Tuesday, January 5, 2010

Girls and Horses: Best photos ever

What is it?
What is it with girls and horses?

So sings country girl/horse lover Templeton Thompson in her hit song.

Those of us who love horses (not just Standardbreds, but horse of all shapes, sizes, colors and breeds)...we "get it."

But a few months ago, I got the question again, this time from the dad of two horse crazy girls who ride with me.

"I just don't, I don't know..." The dad paused, scratched his head. "I just don't get it. I mean, what's it doing for them?"

Ooo...don't get me started!
I said, "They are learning responsibility, compassion, perseverance, courage, and discipline. They are learning to overcome fears, to think of something other than themselves. They are learning how to use their bodies in an athletic manner. They are developing core strength, balance, and centeredness that is both physical and mental."

But these photos of 10-year-old Emma say it all. Emma is learning how to ride on board Max,. Max is older sister Olivia's horse. Oliva is now focusing on training her new, young Standardbred/Friesian cross. Which means Max is now helping Emma learn to ride.
Max. who is in his early 20's, was born in Washington State under the name Paragon. This big, buttery chestnut thoroughbred followed his short, unremarkable racing career with very remarkable forays into show jumping, three-day eventing, fox hunting and drssage. He and former owner Evie Holt took first place at Pony Club Nationals in Freestyle Dressage when Max was 16 years of age..

And now, he lives a quiet life with a loving family, who appreciates how this gentle giant takes care of "his girls. " He helped give Olivia the skills she is now using to train her new horse; now Emma is following the same path.
So, along with all my usual reasons for the girl-horses combination--and what we learn from them--here comes Emma to remind me of the ultimate reason we love horses and love riding them.
It's the joy! It's all about the joy!

I'm keeping this photo on my desk, where I can see it all the time. There is simply no way I can be in bad mood when I look at it!
Thanks, Emma, for lifting my heart!

Monday, January 4, 2010

My horse is too fast and doesn't accept the bit! Help!

In my last post, I talked about an email I had received from a Standardbred owner in Slovenia. Valerija wrote that her STB mare was pulling hard on her hands, not accepting the bit, and going too fast.

This is one of those situations where you must treat your horses like a totally green, untrained animal. In other words, you start over.

One of the first steps I take in working with any horse, regardless of its level of training, is flexing. I do this with a rope halter and then in the bridle. I do it with all my horses, every single time I ride. If there are days when I am too busy to ride, I will spend at least 20 minute sin the round pen doing ground work. This flexing exercise is a cornerstone of that work. (To read about how to flex your horse in the halter, click here to return to last week's post.)

Flexing your horse teaches her to be sensitive to the bit. It teaches her that when she releases to the pressure, the pressure will come off. Valerija's horse, Suzi, has learned to pull against the bit. Valerija's job, therefore, is to re-train Suzi--starting with flexing.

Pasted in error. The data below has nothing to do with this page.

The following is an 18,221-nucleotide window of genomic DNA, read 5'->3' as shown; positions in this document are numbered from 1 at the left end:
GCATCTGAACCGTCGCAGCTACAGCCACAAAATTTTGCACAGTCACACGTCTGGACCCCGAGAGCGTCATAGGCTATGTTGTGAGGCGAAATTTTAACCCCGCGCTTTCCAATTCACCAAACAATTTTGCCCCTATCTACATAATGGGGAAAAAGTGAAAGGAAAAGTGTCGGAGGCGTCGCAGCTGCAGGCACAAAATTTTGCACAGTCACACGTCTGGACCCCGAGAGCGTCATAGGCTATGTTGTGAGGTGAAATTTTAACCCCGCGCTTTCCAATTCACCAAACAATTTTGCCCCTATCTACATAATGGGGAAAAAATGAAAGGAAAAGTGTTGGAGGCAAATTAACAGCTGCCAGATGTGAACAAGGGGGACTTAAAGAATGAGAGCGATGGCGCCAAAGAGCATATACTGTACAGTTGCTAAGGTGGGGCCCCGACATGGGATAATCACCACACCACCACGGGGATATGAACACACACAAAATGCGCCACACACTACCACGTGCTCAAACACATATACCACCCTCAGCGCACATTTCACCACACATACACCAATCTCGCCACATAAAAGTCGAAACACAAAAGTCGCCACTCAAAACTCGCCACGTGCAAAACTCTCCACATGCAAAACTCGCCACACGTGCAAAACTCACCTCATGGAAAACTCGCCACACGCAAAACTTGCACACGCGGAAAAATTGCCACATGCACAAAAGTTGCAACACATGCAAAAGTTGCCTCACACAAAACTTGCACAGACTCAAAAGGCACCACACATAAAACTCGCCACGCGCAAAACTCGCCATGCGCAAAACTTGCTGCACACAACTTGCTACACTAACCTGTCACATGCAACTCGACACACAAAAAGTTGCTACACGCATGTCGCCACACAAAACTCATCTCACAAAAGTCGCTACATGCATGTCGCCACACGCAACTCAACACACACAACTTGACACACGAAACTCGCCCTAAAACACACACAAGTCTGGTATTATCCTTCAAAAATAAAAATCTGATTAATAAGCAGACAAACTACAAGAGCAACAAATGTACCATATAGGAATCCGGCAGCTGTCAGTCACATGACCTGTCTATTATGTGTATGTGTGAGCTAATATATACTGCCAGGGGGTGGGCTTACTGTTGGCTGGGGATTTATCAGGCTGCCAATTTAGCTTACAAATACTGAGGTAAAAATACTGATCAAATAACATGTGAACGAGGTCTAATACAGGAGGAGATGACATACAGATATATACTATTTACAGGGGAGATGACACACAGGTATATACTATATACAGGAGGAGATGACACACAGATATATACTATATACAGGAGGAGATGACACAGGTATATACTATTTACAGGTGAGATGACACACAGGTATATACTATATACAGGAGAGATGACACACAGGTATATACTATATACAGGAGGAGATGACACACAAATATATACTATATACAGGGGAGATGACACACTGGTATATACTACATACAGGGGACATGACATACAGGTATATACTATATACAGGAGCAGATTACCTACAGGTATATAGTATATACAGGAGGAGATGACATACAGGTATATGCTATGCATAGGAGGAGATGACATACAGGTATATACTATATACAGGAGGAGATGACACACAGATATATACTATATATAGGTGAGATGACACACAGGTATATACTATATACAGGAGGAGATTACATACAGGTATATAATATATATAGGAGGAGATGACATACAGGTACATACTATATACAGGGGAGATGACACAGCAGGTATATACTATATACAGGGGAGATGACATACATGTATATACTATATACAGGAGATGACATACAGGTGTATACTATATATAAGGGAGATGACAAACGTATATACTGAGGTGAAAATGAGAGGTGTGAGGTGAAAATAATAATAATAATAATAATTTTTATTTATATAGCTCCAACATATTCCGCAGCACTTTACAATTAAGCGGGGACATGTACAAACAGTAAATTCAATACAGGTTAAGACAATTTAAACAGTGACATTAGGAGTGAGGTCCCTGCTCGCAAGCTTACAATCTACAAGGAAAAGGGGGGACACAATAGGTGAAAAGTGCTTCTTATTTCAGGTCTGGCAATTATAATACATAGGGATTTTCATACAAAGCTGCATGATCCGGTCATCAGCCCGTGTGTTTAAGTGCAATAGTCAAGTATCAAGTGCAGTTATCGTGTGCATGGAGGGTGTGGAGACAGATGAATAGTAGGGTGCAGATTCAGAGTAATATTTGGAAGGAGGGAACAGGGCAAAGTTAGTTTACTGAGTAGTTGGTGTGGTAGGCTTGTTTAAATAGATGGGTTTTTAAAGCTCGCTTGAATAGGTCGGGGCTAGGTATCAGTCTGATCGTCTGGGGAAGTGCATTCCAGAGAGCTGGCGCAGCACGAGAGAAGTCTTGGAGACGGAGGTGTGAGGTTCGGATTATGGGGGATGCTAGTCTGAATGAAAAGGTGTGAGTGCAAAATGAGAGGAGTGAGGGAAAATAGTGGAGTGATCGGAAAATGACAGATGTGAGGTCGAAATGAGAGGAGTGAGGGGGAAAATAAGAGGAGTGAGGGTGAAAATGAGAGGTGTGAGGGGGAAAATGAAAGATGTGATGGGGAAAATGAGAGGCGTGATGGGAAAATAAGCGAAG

Let's assume that you have spent a week or so working with your horse on last week's flexing exercicse and now, she is very responsive to flexing in the halter. Now it's time for you to flex while your horse is in the bridle.

It is important that you have a gentle bit in your horse's mouth for this exercise. You will want to use a plain snaffle that is correctly fitted to your horse's mouth.

STEP ONE: As you did when flexing with the rope halter, you want to stand at your horse's side, slightly behind the withers. Start by taking hold of your closest rein and pulling it, gently but firmly toward your horse's back. If your horse starts pulling on you, you can gain leverage by firmly placing your hand on her back, behind the withers. If you horse tries to avoid the work by turning her haunches, just stick with her. Do not drop the rein. Just stay with it. She will eventually stop and then look for some other way to get away from the pressure. You will show her how to do that in the subsequent steps.


STEP TWO: Take a little more hold of your rein so that your horse must turn her head toward you.

Here, Cori is just about to touch her nose to her belly. The minute she does this, I will drop the rein completely to reward her. I will also stroke her face and neck to let her know that she did the right thing.
STEP FOUR: The Release! Notice here that my rein is soft. I am just now preparing to completely release the rein as Cori's reward for softening.
With young horses, or horses new to this exercise, I will perform the flex five or six times on both sides of the horse. I will usually then move on to another exercise to change the pace, after which I will again return to flexing. I can almost say that you can never do too much flexing.
The next step is to perform this same exercise in the saddle. While you are mounted, and before you do anything else, ask your horse to flex. To do this you will take a firm but gentle hold of one rein. The other rein should be very loose to allow your horse to fully flex. If you are, for example, working with the right rein, you want to bring that rein to your right pants pocket or hip. The instant your horse yields to you, release the rein. and reward your horse with your voice as well as your hand.
I like to do this once on the right rein, then the left, then the right, then the left.

Flexing teaches your horse to soften to the bit. Done correctly, flexing also teaches the horse that when he gives to you, you will give to him, in turn.
Next: teach your horse "whoa," "slow," and "go."